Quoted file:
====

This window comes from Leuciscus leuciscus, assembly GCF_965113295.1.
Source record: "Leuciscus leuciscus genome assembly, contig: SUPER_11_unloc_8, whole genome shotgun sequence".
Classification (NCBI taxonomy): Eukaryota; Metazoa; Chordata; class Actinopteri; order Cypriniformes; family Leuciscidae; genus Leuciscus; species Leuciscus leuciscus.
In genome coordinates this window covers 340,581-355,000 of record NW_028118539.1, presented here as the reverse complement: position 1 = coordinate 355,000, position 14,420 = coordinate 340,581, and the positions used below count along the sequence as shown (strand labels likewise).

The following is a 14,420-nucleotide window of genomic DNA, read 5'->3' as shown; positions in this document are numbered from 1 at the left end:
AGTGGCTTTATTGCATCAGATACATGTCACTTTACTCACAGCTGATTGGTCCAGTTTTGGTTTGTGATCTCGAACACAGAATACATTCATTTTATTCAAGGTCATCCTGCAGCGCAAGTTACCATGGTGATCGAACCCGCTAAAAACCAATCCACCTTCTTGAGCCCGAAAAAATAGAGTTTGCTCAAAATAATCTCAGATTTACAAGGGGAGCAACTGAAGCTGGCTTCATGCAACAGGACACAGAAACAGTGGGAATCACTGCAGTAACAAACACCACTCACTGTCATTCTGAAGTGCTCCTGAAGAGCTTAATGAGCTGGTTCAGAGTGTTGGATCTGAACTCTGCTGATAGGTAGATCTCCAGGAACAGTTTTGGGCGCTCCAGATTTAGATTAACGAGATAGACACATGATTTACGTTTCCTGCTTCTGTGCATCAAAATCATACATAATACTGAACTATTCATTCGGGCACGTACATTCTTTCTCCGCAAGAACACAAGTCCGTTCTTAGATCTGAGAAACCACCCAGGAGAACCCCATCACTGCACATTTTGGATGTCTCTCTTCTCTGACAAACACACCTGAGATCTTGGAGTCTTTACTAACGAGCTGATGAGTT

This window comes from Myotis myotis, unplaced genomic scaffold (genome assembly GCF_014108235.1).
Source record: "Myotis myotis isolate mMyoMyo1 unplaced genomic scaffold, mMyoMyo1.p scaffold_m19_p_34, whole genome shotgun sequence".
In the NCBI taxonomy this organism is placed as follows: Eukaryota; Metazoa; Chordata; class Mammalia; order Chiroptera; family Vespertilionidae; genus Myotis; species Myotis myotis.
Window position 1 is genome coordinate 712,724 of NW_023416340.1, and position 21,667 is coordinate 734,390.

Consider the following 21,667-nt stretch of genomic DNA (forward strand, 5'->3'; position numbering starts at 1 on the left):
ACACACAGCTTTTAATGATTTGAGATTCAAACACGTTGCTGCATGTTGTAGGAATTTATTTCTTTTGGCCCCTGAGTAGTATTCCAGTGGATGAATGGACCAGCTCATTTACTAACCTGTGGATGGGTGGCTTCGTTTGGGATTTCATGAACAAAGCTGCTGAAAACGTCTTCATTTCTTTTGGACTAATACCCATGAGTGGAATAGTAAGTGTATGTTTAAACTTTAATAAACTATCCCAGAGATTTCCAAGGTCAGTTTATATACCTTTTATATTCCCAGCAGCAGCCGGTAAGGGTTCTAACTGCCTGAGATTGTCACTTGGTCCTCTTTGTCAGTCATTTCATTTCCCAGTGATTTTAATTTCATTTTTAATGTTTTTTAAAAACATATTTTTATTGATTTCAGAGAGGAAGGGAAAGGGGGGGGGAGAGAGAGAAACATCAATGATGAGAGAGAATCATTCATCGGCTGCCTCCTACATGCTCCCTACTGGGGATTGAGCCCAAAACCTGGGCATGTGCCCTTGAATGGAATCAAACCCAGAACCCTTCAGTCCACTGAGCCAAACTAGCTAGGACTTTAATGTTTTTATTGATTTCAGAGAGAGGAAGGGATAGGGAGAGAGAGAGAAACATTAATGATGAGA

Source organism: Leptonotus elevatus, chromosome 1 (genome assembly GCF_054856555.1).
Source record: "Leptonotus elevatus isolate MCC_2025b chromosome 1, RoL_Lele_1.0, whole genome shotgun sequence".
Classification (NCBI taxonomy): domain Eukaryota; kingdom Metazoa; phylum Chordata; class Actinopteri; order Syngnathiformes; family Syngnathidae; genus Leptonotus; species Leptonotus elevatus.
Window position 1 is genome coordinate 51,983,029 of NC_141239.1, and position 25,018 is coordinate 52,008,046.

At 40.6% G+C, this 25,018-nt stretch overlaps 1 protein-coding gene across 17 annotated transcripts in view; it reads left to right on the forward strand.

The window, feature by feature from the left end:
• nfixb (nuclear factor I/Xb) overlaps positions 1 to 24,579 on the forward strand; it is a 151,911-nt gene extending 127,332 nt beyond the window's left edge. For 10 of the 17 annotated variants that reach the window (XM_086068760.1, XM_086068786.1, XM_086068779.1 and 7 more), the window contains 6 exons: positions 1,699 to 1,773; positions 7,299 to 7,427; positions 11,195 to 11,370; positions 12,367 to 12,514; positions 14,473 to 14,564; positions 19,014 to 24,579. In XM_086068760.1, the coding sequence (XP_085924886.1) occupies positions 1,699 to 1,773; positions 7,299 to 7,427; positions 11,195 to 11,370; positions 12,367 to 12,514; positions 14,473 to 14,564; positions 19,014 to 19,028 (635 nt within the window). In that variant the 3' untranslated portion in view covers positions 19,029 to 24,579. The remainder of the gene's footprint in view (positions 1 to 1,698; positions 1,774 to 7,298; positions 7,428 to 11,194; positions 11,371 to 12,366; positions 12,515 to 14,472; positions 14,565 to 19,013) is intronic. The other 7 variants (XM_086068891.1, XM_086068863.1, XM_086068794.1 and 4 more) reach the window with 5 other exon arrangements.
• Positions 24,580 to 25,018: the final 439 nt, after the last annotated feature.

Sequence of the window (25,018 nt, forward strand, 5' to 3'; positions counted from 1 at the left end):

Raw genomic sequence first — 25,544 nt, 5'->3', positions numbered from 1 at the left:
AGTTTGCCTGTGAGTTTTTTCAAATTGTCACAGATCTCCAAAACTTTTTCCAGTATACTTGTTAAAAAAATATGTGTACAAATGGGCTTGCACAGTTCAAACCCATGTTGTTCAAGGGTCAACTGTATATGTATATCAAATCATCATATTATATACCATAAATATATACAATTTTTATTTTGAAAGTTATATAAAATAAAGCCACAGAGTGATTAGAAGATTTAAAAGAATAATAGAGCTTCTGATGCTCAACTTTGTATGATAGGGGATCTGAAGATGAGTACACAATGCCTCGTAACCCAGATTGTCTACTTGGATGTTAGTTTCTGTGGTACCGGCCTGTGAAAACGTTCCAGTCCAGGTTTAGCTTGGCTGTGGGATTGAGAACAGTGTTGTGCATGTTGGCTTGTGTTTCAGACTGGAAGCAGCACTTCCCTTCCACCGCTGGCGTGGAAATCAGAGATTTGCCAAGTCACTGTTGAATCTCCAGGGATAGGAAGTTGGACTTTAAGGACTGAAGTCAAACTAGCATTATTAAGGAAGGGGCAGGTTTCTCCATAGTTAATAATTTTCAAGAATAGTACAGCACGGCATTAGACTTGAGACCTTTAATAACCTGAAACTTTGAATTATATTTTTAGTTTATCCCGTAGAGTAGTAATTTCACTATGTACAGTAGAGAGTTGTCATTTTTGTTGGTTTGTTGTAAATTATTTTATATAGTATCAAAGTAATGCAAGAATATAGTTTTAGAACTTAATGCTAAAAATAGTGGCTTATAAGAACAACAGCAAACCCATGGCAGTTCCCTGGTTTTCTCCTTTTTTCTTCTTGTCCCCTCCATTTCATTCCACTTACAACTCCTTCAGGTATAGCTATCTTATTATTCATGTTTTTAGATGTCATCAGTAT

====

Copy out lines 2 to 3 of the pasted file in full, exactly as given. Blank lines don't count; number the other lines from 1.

Source record: "Leuciscus leuciscus genome assembly, contig: SUPER_11_unloc_8, whole genome shotgun sequence".
Classification (NCBI taxonomy): Eukaryota; Metazoa; Chordata; class Actinopteri; order Cypriniformes; family Leuciscidae; genus Leuciscus; species Leuciscus leuciscus.